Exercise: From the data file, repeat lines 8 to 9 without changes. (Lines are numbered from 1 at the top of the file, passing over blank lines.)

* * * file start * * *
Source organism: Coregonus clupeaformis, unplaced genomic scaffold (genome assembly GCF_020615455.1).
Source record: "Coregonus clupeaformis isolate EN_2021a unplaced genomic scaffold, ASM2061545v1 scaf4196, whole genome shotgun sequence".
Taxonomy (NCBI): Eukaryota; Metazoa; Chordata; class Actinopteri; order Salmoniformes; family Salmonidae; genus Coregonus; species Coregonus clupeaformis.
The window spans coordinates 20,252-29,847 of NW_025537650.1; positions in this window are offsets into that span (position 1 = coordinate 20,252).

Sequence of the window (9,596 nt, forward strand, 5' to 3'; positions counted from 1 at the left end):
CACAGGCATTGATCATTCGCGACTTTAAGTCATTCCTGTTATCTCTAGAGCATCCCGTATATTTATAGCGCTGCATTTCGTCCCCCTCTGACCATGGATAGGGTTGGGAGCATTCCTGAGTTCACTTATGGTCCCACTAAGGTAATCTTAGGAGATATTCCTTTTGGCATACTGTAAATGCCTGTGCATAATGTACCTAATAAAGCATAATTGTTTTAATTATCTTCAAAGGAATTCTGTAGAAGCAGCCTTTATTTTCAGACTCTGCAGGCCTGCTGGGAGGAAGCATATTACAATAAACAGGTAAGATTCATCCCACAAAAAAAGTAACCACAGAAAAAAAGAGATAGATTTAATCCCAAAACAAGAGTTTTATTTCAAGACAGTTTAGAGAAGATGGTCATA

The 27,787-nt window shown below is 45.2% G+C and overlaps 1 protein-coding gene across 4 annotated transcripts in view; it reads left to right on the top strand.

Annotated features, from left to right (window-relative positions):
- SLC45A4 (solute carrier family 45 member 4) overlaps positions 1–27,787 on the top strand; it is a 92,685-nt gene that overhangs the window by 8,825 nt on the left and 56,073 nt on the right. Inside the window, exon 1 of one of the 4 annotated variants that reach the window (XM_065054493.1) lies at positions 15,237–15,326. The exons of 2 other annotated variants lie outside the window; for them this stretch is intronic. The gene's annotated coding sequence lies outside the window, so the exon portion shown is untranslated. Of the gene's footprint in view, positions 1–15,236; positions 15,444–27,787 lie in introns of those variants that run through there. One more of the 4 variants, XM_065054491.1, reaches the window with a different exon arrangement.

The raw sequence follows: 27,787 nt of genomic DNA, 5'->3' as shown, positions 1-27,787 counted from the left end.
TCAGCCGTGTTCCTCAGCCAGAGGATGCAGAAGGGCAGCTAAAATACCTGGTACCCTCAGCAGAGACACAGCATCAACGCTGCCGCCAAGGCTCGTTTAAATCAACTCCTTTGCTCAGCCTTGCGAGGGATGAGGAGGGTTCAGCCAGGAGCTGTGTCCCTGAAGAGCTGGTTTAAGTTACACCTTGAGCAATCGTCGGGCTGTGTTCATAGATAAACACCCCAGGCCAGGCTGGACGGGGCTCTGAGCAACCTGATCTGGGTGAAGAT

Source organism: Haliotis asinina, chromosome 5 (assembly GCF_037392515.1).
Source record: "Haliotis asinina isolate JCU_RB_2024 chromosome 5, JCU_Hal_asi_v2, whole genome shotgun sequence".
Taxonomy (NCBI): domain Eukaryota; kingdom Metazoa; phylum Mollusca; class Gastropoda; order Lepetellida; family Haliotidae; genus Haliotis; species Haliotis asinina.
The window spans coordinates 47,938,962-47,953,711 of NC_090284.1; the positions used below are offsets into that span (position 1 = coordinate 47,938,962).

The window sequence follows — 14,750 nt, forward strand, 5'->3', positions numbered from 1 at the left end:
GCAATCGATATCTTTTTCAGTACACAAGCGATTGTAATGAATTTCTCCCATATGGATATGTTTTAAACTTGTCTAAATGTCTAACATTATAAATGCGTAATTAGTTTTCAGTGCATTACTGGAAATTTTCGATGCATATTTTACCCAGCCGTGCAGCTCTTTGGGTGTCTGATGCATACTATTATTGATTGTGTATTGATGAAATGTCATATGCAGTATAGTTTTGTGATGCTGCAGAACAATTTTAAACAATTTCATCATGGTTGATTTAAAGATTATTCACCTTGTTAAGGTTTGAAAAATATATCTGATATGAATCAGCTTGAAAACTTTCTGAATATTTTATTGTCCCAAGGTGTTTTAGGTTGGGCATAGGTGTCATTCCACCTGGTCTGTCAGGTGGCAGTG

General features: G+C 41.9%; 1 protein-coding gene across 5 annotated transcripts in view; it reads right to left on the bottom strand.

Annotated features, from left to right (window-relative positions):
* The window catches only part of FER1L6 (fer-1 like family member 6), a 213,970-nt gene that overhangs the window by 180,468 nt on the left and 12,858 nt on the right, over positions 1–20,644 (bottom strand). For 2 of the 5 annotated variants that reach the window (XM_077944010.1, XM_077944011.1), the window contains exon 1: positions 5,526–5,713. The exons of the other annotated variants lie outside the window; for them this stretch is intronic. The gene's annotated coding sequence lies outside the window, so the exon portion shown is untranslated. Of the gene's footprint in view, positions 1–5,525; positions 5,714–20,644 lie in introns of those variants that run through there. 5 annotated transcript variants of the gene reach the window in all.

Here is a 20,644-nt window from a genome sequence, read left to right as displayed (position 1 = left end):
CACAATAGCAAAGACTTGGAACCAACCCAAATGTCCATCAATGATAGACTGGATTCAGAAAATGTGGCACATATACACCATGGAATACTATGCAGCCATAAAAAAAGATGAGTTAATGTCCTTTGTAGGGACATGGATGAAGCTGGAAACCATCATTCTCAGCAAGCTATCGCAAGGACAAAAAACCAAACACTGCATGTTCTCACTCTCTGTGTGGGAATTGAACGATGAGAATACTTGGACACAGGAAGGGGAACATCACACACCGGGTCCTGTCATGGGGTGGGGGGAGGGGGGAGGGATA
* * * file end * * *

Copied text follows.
Annotated features, from left to right (window-relative positions):
- SLC45A4 (solute carrier family 45 member 4) overlaps positions 1–27,787 on the top strand; it is a 92,685-nt gene that overhangs the window by 8,825 nt on the left and 56,073 nt on the right. Inside the window, exon 1 of one of the 4 annotated variants that reach the window (XM_065054493.1) lies at positions 15,237–15,326. The exons of 2 other annotated variants lie outside the window; for them this stretch is intronic. The gene's annotated coding sequence lies outside the window, so the exon portion shown is untranslated. Of the gene's footprint in view, positions 1–15,236; positions 15,444–27,787 lie in introns of those variants that run through there. One more of the 4 variants, XM_065054491.1, reaches the window with a different exon arrangement.